Oberlin Blogs

First Year Nerves

August 21, 2012

Ruby Turok-Squire ’16

In these final weeks of summer, as freshman blood pressure rises everywhere, I remember how I felt this time last year.

A happy lamb prancing through a green meadow

Mixed with

A still from a horror film of a woman in a shower screaming

I was petrified of Oberlin, mostly by the composition department, because I had never dreamed I would be accepted into the programme and thought (and haven't stopped thinking) that I had somehow slipped through by mistake. I had nightmares about desperately trying to write harmony exercises in class on manuscript paper the size of my thumb with a pencil covered in slippery goop and arthritic fingers - write some notes down, for God's sake, any notes will do! - while rave music played loudly in my ears and all I could see was rainbow spirals, amidst the looming shadow of an underwhelmed professor, who, with a kindly smile, would look down on me and say, 'Well, what a shame.'

So here's my advice to first-years: NO WORRIES! I invented so many things to stress about last summer, and all of them disappeared as soon as I got to Oberlin. Packing: it's Sod's law. Bring it, and you won't need it. Leave it, and there's Ben Franklin's (they will have what you need, even if it's a ninja sword). Anyway, you need very little to survive here - some don't even bother with shoes. Friends: there are hundreds of lovely people here waiting to meet you. It's that easy!

Classes: shop around during add/drop period and don't settle. Do you really want to be studying whateveritis for a whole four months? Maybe you do...sounds a bit generic to me...but anyway, find the best classes for you. I was told so many times to take a first-year seminar, I didn't take a first year seminar, and I do not regret it at all. I took what was my favourite class (on The Odyssey) instead. It had tons of discussion and it didn't matter at all that there were more than 14 people in the class. It just meant we had more points of view. My advisor recommended it and I would never have thought of it myself (thank you Dan Stinebring!). Can I put a plug in for Prof. Van Nortwick's The Iliad and Myths of Tragedy class coming up this fall, MWF at 11am? It's his last time ever teaching it, it's 100-level and I guarantee that even if you have no prior interest in the subject, you'll LOVE it. Anyone would.

The professor's head is photoshopped onto the body of a statue

Here is a picture of Oberlin professor James Helm, suspected author of the Iliad and Odyssey, and Homer, founder of the Oberlin Classics department's annual 24-hour live reading of the Odyssey or Iliad, which has been happening for years now. I like it much more that way round. People volunteer to read a book each (i.e. just one of the books within one of the books) and there are many snacks. It's brilliant!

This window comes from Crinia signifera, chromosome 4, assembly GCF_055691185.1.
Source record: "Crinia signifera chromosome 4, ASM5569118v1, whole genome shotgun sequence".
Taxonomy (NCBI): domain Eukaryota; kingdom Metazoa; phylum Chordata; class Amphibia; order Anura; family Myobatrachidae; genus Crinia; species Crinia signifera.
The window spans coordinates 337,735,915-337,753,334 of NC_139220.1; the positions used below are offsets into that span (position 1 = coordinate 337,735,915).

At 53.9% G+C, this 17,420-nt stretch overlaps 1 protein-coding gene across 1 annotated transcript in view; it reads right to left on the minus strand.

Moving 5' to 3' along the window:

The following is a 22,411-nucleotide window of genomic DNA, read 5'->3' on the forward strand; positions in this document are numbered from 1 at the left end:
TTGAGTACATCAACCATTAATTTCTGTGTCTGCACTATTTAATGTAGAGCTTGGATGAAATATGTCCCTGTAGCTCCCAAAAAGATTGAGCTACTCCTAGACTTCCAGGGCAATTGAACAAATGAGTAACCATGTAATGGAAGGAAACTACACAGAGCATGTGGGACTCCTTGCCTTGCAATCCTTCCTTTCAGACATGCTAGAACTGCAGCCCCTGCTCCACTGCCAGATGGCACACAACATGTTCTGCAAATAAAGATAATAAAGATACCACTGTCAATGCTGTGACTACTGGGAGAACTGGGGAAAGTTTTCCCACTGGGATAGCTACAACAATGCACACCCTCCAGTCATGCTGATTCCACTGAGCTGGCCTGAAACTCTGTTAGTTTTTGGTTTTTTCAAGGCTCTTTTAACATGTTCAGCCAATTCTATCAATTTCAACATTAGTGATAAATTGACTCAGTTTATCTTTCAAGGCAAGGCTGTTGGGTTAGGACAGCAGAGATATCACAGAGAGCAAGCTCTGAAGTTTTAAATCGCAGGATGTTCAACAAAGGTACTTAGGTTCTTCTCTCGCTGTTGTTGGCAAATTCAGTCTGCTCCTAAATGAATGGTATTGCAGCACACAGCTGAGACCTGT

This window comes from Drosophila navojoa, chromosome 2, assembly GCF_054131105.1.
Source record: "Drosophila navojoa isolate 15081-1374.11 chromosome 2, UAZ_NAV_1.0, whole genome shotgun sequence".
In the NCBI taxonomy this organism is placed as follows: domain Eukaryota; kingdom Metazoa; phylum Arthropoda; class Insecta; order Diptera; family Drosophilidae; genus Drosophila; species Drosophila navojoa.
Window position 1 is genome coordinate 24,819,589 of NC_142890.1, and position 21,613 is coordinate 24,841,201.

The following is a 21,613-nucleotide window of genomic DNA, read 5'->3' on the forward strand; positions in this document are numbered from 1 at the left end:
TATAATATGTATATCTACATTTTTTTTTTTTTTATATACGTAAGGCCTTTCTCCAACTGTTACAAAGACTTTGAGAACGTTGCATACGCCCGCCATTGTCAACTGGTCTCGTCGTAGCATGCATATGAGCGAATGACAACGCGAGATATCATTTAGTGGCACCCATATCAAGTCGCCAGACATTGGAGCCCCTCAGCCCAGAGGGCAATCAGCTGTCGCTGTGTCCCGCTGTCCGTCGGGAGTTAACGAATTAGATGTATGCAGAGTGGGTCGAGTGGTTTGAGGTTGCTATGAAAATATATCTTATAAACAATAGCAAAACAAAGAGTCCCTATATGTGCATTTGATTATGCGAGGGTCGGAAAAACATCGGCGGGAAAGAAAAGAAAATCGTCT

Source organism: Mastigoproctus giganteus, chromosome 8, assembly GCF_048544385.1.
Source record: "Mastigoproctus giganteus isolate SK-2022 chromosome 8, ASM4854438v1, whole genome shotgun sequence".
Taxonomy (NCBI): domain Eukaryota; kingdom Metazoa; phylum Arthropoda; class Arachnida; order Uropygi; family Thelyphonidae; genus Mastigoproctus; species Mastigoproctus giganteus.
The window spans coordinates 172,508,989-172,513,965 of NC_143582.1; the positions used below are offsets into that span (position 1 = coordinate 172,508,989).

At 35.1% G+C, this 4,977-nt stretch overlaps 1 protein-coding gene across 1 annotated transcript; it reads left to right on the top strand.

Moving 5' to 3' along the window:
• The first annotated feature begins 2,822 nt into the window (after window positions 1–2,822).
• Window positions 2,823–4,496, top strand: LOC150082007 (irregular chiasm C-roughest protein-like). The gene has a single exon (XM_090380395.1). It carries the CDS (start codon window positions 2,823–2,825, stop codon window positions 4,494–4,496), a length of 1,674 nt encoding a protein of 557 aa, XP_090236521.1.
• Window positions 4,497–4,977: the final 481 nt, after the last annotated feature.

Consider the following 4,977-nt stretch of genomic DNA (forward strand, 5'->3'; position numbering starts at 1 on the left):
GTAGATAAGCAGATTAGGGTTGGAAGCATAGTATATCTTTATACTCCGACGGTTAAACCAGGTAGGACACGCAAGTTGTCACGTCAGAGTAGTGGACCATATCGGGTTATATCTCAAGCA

And be prepared for orientation, cos this might happen to you:

A large group of students in Finney Chapel leaning on eachother

I think I am third from right?

After giving you all that advice, my final advice is: never take advice. I mean, unless you've made the decision for yourself too. Don't take classes you think you should take, whether it is something that fulfills requirements, pleases other people, or is needed for a prospective major - there's plenty of time for that later (if ever). If you're worried about those things, just think of me, with no idea what I am doing, and no real plans except to walk more dogs in the future... Take what you really want to take. That's what a liberal arts college is for, right? You might end up finding something entirely unexpected that you love. That's what I was told, anyway. Is there a money back guarantee on this?

So for now, listen to some Bob Marley, eat a mango and just be excited! Or don't, it's your decision. But I challenge you to freedom of expression in the face of a ripe mango.

A cut open mango

Oh, just look at that juicy drip rolling down the side! I can smell it from here!

Rare Animal Featurette 4: The New Addition

My hamster.

Close up of a hamster in its cage

This is Dandelion Turok-Squire (middle name still to be decided), pictured in his natural habitat. I literally got him as soon as I got through border control. He is a fluffball. He loves grapes, apples, carrots and broccoli (a kindred spirit), running very fast in his wheel (we think it must feel a bit like flying for a hamster), being stroked (one time I even heard him snore! It was this little clicky noise), grooming and exploring.

He also loves a good sand-bath but is a bit camera shy.

Last semester, I felt a serious lack of life and cuddly things in my dorm room during all those crazy studying sessions (not happening again). I was on the verge of investing in an imaginary puppy. Next semester - fish? Terrapin? Ant farm? Something. More frequent dog walking and Ginko kitten visits at least.

Now I have created a massive dilemma. Should I come back to Oberlin in the fall, if it means leaving Dandelion?? God, why aren't there hamster passports?

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